"Only one in 10 countries worldwide used the death penalty last year," said executive director Shamini Darshni.
"It is shameful that Malaysia is still part of this isolated group where judicial systems are used to kill people."One person was executed for murder while the other was for drug trafficking. Both executions were shrouded in secrecy.
She said that there were at least two executions which were known to have taken place in Malaysia last year.
"Authorities did not make any public announcement about the imminent executions nor were there any posthumous information about the executed individuals," Shamini said.
There was also a notable rise in death sentences imposed last year compared to 2012, Amnesty International found in its annual review of the death penalty globally.
"Last year's executions were disappointing because there had been genuine progress towards abolishing the death penalty in Malaysia," Shamini said.
She urged Putrajaya to review the law on mandatory death sentences for drug offences, as had been promised in 2012.
"The secrecy around executions in Malaysia has allowed Putrajaya to effectively kill individuals without public scrutiny," she said.
"Transparency is a safeguard of due process. But Putrajaya seems to be trying to hide its human rights abuses from the world."
Earlier this month, Putrajaya rejected all recommendations to establish a moratorium on executions and abolish the death penalty.
The recommendations were made by fellow United Nations member states at the UN Human Rights Council’s Universal Periodic Review.
Amnesty International today published its report on the death penalty worldwide in 2013.
At least 778 executions were known to have been carried out in 22 countries in 2013, compared to 682 and 22 respectively in 2012.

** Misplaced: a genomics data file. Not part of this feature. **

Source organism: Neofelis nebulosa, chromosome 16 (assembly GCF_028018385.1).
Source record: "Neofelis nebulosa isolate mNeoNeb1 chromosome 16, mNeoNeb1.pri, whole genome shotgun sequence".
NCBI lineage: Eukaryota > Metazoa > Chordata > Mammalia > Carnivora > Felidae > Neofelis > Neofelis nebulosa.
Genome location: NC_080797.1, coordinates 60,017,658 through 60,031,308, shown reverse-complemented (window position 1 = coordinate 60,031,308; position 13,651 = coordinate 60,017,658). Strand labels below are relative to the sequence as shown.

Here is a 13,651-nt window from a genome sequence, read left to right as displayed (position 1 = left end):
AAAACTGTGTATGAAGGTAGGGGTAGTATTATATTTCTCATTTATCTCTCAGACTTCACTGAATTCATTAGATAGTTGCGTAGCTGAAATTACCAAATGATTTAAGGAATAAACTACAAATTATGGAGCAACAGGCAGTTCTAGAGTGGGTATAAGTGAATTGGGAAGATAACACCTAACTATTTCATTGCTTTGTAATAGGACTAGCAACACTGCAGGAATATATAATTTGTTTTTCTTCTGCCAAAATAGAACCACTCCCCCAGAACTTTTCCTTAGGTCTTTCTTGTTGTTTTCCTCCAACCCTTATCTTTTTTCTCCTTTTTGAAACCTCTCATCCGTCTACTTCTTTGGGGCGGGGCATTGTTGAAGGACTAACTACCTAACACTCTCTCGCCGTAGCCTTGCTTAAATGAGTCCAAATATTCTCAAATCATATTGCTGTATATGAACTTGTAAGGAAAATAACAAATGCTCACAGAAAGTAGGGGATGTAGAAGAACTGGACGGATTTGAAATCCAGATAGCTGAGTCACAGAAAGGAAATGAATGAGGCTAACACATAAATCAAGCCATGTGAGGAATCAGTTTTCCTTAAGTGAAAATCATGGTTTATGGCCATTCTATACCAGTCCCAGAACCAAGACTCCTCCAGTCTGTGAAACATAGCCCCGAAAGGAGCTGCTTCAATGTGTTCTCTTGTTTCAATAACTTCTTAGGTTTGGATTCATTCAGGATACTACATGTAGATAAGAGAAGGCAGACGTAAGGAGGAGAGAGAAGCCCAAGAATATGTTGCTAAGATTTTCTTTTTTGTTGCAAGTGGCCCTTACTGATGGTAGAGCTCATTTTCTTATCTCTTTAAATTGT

These numbers, however, do not include China, where Amnesty International believes thousands were executed – more than the rest of the world put together.
But with executions treated as a state secret, the correct figure is impossible to determine.
The alarming rise in executions in 2013 was mainly due to Iran and Iraq, where authorities markedly stepped up their use of the death penalty.
The top five executing countries in 2013 were China (thousands), Iran (369), Iraq (169), Saudi Arabia (79) and the USA (39).
Despite the setbacks in 2013, there has been a steady decline in the number of countries using the death penalty over the last 20 years, and there was progress in all regions last year.
Many countries who executed in 2012 did not implement any death sentences last year, including Gambia, the United Arab Emirates and Pakistan, where authorities again suspended the use of the death penalty, the report said.
Belarus also refrained from executions, meaning Europe and Central Asia was execution-free for the first time since 2009.
Twenty-five years ago, 37 countries actively implemented the death penalty.
This number had fallen to 25 by 2004 and was at 22 last year, said the report.
Only nine of the world’s countries have executed year on year for the past five years.
Methods of executions in 2013 included beheading, electrocution, firing squad, hanging and lethal injection.
Public executions took place in Iran, North Korea, Saudi Arabia and Somalia.
People faced the death penalty for a range of non-lethal crimes including robbery, drug-related and economic offences, as well as acts that should not be a crime at all such as “adultery” or “blasphemy”.
The report also said many countries used vaguely worded political “crime” to put real or perceived dissidents to death. – March 27, 2014.
~ The Malaysian Insider